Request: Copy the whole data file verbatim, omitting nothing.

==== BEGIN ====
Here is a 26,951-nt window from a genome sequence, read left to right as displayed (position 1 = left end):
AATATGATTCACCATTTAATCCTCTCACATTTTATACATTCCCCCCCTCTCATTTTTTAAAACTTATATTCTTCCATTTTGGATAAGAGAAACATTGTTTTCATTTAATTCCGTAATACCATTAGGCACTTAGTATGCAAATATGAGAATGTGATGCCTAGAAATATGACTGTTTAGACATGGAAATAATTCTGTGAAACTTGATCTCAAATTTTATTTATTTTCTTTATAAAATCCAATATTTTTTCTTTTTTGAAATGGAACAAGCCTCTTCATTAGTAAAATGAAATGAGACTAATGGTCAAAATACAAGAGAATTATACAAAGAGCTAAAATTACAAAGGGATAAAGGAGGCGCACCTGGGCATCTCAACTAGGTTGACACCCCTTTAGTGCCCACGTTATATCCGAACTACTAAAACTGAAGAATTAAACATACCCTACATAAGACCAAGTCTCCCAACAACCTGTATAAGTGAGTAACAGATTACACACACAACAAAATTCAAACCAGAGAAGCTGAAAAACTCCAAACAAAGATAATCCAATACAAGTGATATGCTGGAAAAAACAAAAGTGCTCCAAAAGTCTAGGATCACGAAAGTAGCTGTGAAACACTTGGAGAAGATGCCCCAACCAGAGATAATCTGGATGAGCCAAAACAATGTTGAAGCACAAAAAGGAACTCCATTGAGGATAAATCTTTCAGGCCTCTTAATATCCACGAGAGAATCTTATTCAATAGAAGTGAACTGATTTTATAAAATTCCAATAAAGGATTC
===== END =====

Here is a 26,951-nt window from a genome sequence, read left to right as displayed (position 1 = left end):
AATATGATTCACCATTTAATCCTCTCACATTTTATACATTCCCCCCCTCTCATTTTTTAAAACTTATATTCTTCCATTTTGGATAAGAGAAACATTGTTTTCATTTAATTCCGTAATACCATTAGGCACTTAGTATGCAAATATGAGAATGTGATGCCTAGAAATATGACTGTTTAGACATGGAAATAATTCTGTGAAACTTGATCTCAAATTTTATTTATTTTCTTTATAAAATCCAATATTTTTTCTTTTTTGAAATGGAACAAGCCTCTTCATTAGTAAAATGAAATGAGACTAATGGTCAAAATACAAGAGAATTATACAAAGAGCTAAAATTACAAAGGGATAAAGGAGGCGCACCTGGGCATCTCAACTAGGTTGACACCCCTTTAGTGCCCACGTTATATCCGAACTACTAAAACTGAAGAATTAAACATACCCTACATAAGACCAAGTCTCCCAACAACCTGTATAAGTGAGTAACAGATTACACACACAACAAAATTCAAACCAGAGAAGCTGAAAAACTCCAAACAAAGATAATCCAATACAAGTGATATGCTGGAAAAAACAAAAGTGCTCCAAAAGTCTAGGATCACGAAAGTAGCTGTGAAACACTTGGAGAAGATGCCCCAACCAGAGATAATCTGGATGAGCCAAAACAATGTTGAAGCACAAAAAGGAACTCCATTGAGGATAAATCTTTCAGGCCTCTTAATATCCACGAGAGAATCTTATTCAATAGAAGTGAACTGATTTTATAAAATTCCAATAAAGGATTC